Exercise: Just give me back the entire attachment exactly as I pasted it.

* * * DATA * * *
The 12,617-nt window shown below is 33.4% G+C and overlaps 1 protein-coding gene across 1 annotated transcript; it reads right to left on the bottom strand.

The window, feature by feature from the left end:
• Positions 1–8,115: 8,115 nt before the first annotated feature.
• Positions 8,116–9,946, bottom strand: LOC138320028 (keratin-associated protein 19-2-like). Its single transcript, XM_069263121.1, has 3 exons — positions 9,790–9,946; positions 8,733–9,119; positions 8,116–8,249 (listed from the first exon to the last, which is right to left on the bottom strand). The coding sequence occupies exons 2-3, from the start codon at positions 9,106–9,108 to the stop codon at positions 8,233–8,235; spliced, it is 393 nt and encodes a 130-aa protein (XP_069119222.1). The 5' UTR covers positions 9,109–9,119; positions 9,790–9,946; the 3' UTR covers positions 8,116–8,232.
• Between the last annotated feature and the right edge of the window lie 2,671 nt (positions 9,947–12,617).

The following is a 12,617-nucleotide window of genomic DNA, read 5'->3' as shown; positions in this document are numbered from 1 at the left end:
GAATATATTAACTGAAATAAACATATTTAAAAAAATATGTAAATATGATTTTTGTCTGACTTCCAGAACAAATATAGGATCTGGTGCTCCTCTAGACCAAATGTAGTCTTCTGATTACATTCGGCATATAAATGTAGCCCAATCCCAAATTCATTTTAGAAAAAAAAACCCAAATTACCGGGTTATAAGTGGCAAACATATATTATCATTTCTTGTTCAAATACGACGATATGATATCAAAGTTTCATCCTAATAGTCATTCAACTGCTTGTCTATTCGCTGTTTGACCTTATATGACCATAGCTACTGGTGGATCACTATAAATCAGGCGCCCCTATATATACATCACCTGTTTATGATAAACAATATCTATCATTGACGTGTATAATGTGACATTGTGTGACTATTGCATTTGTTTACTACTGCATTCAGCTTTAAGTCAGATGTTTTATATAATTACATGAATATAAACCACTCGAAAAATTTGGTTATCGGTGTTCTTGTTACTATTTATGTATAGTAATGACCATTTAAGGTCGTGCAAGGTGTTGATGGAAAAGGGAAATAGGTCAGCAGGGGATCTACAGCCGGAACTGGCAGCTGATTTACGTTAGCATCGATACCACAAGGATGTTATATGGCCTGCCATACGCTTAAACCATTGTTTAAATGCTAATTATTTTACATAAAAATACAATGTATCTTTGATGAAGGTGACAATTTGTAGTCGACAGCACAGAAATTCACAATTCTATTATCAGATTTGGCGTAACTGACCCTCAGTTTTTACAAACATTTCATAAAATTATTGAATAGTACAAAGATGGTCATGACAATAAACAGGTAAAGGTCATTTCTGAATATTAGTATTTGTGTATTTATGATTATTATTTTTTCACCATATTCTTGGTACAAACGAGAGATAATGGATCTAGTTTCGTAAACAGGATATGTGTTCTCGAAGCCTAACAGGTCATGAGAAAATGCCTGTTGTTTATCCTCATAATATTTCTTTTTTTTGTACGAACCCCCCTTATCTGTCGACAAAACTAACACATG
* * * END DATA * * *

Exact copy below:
The 12,617-nt window shown below is 33.4% G+C and overlaps 1 protein-coding gene across 1 annotated transcript; it reads right to left on the bottom strand.

The window, feature by feature from the left end:
• Positions 1–8,115: 8,115 nt before the first annotated feature.
• Positions 8,116–9,946, bottom strand: LOC138320028 (keratin-associated protein 19-2-like). Its single transcript, XM_069263121.1, has 3 exons — positions 9,790–9,946; positions 8,733–9,119; positions 8,116–8,249 (listed from the first exon to the last, which is right to left on the bottom strand). The coding sequence occupies exons 2-3, from the start codon at positions 9,106–9,108 to the stop codon at positions 8,233–8,235; spliced, it is 393 nt and encodes a 130-aa protein (XP_069119222.1). The 5' UTR covers positions 9,109–9,119; positions 9,790–9,946; the 3' UTR covers positions 8,116–8,232.
• Between the last annotated feature and the right edge of the window lie 2,671 nt (positions 9,947–12,617).

The following is a 12,617-nucleotide window of genomic DNA, read 5'->3' as shown; positions in this document are numbered from 1 at the left end:
GAATATATTAACTGAAATAAACATATTTAAAAAAATATGTAAATATGATTTTTGTCTGACTTCCAGAACAAATATAGGATCTGGTGCTCCTCTAGACCAAATGTAGTCTTCTGATTACATTCGGCATATAAATGTAGCCCAATCCCAAATTCATTTTAGAAAAAAAAACCCAAATTACCGGGTTATAAGTGGCAAACATATATTATCATTTCTTGTTCAAATACGACGATATGATATCAAAGTTTCATCCTAATAGTCATTCAACTGCTTGTCTATTCGCTGTTTGACCTTATATGACCATAGCTACTGGTGGATCACTATAAATCAGGCGCCCCTATATATACATCACCTGTTTATGATAAACAATATCTATCATTGACGTGTATAATGTGACATTGTGTGACTATTGCATTTGTTTACTACTGCATTCAGCTTTAAGTCAGATGTTTTATATAATTACATGAATATAAACCACTCGAAAAATTTGGTTATCGGTGTTCTTGTTACTATTTATGTATAGTAATGACCATTTAAGGTCGTGCAAGGTGTTGATGGAAAAGGGAAATAGGTCAGCAGGGGATCTACAGCCGGAACTGGCAGCTGATTTACGTTAGCATCGATACCACAAGGATGTTATATGGCCTGCCATACGCTTAAACCATTGTTTAAATGCTAATTATTTTACATAAAAATACAATGTATCTTTGATGAAGGTGACAATTTGTAGTCGACAGCACAGAAATTCACAATTCTATTATCAGATTTGGCGTAACTGACCCTCAGTTTTTACAAACATTTCATAAAATTATTGAATAGTACAAAGATGGTCATGACAATAAACAGGTAAAGGTCATTTCTGAATATTAGTATTTGTGTATTTATGATTATTATTTTTTCACCATATTCTTGGTACAAACGAGAGATAATGGATCTAGTTTCGTAAACAGGATATGTGTTCTCGAAGCCTAACAGGTCATGAGAAAATGCCTGTTGTTTATCCTCATAATATTTCTTTTTTTTGTACGAACCCCCCTTATCTGTCGACAAAACTAACACATG